Hello x64 Part I

This is the same as the previous x86 Hello World program, but for x64 instead.

NOTE: This code does work, but this is not how x64 system calls are made. Look into the next part to learn the real x64 way.

ASM Code


segment .data                   ;section declaration

msg db     "Hello, world!", 0xA, 0x0 ;our NULL-terminated string, ending with 0xA (lf) or 0xD (CR)
len equ     $ - msg             ;length of our string

segment .text                   ;section declaration

                                ;we must export the entry point to the ELF linker or loader
    global  asm_main

pushaq:     ; push all registers
    enter 0,0
    push rax
    push rcx
    push rdx
    push rbx
    push rbp
    push rsi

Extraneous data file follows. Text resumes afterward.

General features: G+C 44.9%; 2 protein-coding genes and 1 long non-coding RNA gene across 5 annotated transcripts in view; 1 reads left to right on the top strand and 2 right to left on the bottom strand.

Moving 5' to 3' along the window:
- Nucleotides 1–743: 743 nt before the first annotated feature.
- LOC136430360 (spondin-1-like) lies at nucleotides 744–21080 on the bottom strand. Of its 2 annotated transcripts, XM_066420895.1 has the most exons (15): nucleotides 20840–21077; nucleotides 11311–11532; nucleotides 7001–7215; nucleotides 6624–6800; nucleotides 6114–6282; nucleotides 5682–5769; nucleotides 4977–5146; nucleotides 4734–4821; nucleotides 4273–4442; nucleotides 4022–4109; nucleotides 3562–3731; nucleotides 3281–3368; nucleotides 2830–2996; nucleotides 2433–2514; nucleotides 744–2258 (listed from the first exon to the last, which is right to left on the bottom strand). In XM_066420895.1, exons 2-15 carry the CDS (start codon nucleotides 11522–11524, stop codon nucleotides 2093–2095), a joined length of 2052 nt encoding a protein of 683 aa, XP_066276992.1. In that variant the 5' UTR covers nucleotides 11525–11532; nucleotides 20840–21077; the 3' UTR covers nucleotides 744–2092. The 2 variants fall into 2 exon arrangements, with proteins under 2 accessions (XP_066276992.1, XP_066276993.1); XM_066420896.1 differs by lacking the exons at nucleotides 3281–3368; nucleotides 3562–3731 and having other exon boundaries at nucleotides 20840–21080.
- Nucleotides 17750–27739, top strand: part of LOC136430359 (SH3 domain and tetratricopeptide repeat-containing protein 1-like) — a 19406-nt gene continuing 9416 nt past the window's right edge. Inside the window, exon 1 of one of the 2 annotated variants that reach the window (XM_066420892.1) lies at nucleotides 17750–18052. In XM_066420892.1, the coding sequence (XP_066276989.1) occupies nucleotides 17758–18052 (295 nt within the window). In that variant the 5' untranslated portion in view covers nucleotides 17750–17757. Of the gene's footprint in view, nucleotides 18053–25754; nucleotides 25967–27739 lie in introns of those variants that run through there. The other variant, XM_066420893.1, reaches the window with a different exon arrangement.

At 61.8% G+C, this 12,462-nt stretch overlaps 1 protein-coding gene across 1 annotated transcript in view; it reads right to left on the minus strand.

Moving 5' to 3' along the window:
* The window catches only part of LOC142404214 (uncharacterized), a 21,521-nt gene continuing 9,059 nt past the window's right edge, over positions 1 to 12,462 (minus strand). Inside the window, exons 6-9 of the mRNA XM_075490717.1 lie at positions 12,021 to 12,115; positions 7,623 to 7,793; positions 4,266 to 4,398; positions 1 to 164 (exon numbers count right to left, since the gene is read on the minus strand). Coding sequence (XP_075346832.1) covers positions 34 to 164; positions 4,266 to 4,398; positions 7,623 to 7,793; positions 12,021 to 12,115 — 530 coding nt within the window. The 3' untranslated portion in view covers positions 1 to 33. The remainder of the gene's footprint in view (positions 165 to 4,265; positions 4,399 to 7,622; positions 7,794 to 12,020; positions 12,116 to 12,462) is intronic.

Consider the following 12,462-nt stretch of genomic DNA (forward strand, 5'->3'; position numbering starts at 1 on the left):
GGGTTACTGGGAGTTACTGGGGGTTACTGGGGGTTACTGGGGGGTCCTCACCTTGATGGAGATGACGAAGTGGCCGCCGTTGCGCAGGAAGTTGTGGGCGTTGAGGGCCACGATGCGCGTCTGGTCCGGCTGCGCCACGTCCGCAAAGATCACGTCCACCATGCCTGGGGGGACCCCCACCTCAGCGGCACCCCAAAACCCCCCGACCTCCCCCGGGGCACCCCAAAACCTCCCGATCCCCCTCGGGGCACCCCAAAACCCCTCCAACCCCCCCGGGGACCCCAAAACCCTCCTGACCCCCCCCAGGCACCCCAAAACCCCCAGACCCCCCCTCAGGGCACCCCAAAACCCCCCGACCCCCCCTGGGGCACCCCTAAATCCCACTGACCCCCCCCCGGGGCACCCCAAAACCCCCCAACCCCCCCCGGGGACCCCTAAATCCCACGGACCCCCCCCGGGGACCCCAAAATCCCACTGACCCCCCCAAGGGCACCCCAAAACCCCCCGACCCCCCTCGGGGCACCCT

push rdi
    push  r8
    push  r9
    push r10
    push r11
    push r12
    push r13
    push r14
    push r15

popaq:      ; pop back all registers in the complementary order
    enter 0,0
    pop r15
    pop r14
    pop r13
    pop r12
    pop r11
    pop r10
    pop  r9
    pop  r8
    pop rdi    
    pop rsi    
    pop rbp    
    pop rbx    
    pop rdx    
    pop rcx
    pop rax

                ;entry point.
    enter 0,0
    call pushaq

                                ;write string to stdout
    mov     rdx,len             ;third argument: message length
    mov     rcx,msg             ;second argument: pointer to message to write
    mov     rbx,1               ;first argument: file handle (stdout)
    mov     rax,4               ;system call number (sys_write)
    int     0x80                ;call kernel

    call popaq                       ; return to the C caller with 0 status, sets rax 0, but C will only receive eax part as returning `int`
    mov rax, 0


Get the 64-bit driver

$ mv driver.c driver64.c
$ gcc -c driver64.c

Compile and link programm

$ nasm -f elf64 hello64.asm
$ gcc -o hello64 driver64.o hello64.o


After compiling to hello64.o and hello, we can now run the program.

$ ./hello64
Hello World!